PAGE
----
AWG is short for American Wire Gauge, a standardised system of measuring the cross-sectional area of Vacuum Valve. This is used to determine how much current a wire can handle. AWG causes much confusion for consumers, as the standard can be a little difficult to understand. Is 12 AWG a lot better than 14 AWG or the other way around? Why one cable looks thicker than another even though they have identical AWG? Is AWG a great indicator of quality? Does AWG matter, and if so, how? These are all good questions, and we’ll get to them shortly. Firstly, let’s briefly touch on how AWG is actually calculated.
How is AWG calculated? If a cable had been a solid circular wire, then AWG is fairly straightforward to calculate. Take the area (pi x radius squared) to obtain the cross-sectional area, and appear up the AWG chart (example below) to determine AWG. In case a cable has multiple strands, a similar operation is done to determine the cross-sectional section of each strand, that is then simply just multiplied by the quantity of strands to get the total AWG. However be cautious when you compare this figure as AWG is not linear. For every extra 3 AWG, it is actually half the cross-sectional area. So 9 AWG is all about 50 % of 6 AWG, which can be half again of 3 AWG. Hence 3 AWG is quadruple the thickness of 9 AWG.
How does AWG affect electrical properties? You would’ve noticed at this point the smaller the AWG, the bigger the cable. Larger cables could have less DC resistance, which means less power loss. For applications to home theatre, this is certainly true up to a level. A guideline is the fact that for smaller speakers, a cable of approximately 17 AWG is enough, whereas for larger speakers anything approximately 12 AWG or even more will provide you with great outcomes.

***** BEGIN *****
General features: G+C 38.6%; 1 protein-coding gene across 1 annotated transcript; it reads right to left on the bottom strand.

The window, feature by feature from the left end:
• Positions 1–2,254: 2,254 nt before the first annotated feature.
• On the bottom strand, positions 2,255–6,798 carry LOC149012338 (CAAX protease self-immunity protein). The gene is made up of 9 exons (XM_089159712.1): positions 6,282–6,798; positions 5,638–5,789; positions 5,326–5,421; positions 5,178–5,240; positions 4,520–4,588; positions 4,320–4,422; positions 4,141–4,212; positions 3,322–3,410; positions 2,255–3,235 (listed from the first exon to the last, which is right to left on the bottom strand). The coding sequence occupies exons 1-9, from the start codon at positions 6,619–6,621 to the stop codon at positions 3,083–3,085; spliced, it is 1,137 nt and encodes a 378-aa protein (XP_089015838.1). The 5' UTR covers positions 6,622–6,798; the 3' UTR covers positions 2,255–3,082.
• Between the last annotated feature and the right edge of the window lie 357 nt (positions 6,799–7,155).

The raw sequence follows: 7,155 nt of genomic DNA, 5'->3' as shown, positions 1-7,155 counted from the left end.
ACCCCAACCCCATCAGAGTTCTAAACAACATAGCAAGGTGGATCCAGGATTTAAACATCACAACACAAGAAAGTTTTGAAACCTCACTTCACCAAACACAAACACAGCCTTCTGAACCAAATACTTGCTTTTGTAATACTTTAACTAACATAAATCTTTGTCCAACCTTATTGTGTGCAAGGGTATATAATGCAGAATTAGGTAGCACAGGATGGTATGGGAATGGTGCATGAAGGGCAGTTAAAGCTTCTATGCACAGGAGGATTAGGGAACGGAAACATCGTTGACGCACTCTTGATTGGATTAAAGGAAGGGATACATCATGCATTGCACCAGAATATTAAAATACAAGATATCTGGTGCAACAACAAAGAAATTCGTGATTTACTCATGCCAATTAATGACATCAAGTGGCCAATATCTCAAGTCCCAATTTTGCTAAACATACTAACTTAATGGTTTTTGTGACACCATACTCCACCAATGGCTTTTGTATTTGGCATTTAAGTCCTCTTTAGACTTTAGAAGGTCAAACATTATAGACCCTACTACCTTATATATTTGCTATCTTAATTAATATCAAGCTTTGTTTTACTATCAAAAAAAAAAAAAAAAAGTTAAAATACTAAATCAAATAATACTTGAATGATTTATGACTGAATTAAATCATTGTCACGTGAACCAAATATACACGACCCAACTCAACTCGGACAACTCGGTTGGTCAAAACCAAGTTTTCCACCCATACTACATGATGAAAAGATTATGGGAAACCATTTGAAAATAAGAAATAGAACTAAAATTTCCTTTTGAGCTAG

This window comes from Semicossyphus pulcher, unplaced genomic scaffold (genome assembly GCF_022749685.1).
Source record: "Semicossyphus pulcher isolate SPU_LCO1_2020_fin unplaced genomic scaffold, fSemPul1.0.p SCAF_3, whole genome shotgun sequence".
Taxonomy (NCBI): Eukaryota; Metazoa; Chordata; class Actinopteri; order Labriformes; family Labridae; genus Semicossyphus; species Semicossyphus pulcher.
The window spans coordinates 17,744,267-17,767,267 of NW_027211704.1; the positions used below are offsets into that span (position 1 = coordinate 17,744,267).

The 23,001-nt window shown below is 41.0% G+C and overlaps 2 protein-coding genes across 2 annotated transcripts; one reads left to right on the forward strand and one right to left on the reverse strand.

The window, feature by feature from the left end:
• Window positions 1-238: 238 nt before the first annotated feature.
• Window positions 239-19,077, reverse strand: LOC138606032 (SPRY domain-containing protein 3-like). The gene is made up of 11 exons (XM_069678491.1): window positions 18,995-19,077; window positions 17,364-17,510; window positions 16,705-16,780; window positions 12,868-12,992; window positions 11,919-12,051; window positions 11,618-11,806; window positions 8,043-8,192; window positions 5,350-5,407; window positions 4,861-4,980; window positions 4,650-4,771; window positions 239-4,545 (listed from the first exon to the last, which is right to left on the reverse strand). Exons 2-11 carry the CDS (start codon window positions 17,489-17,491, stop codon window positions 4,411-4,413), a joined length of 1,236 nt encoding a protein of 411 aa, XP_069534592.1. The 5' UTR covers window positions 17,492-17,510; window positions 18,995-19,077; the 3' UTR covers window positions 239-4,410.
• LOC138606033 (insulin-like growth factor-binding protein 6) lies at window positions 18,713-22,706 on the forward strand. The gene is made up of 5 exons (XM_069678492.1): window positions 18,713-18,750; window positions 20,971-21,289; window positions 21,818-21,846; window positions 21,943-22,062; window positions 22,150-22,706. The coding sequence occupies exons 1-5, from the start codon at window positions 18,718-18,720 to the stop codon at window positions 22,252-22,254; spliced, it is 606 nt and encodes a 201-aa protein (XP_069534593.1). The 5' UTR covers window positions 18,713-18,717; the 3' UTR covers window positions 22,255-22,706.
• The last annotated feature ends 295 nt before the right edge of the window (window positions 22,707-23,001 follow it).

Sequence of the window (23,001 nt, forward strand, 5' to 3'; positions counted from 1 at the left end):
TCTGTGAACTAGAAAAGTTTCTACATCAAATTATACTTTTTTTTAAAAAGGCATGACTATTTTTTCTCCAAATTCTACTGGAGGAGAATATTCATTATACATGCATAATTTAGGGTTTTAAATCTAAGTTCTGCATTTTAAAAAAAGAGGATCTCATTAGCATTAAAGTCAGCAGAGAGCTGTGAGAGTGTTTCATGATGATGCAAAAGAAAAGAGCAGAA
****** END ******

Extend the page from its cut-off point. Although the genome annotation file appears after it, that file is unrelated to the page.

How come some cables the exact same AWG look different in thickness? Two factors dominate here. Firstly, the AWG only takes into consideration the interior conductors. Therefore, a cable manufacturer could easily increase the thickness of the plastic jacket to create the cable appear thicker. This isn’t necessarily a bad thing, as as much as a point increased jacket thickness reduces other unwanted properties. Just make sure that you don’t do a comparison by sight.
The other factor why Speaker Cable may look different in thickness is the way the internal strands are designed. Some cables have thinner strands, while others have thicker strands. Depending on the size and placement of such strands, cables can be produced to appear thinner or thicker compared to what they are.
Is AWG an excellent indicator of quality? In a nutshell, no. A sizable AWG (small cable) may definitely be too small for a particular application (for example, you shouldn’t be using a 24 AWG cable to perform your front speakers). However, AWG is a way of measuring quantity, not quality. You should make certain that your speaker cables are of at least OFC purity.
Does AWG matter? How so? AWG certainly matters. You have to ensure that the cable you are using is enough to handle the power you’re likely to put through them. Additionally, if you are doing a longer run, then fxxwky more thickness would be required. However, some people get trapped too much in AWG and then forget the fact that when a sufficient thickness is reached, other factors enter in to play. This then gets to be more a matter for “audiophile” features to settle, like using better quality materials such as silver conductors or improved design.
Wire gauge is unquestionably an excellent fundamental indicator of methods sufficient MUZISHARE is made for your application. However, it is actually in no way a judgement on quality, or a specification to look at exclusively. As a general rule of thumb, after about 11-12 AWG, thickness becomes much a lesser factor, whereas for the majority of hi-fi applications 18-19 AWG is the minimum cables to make use of.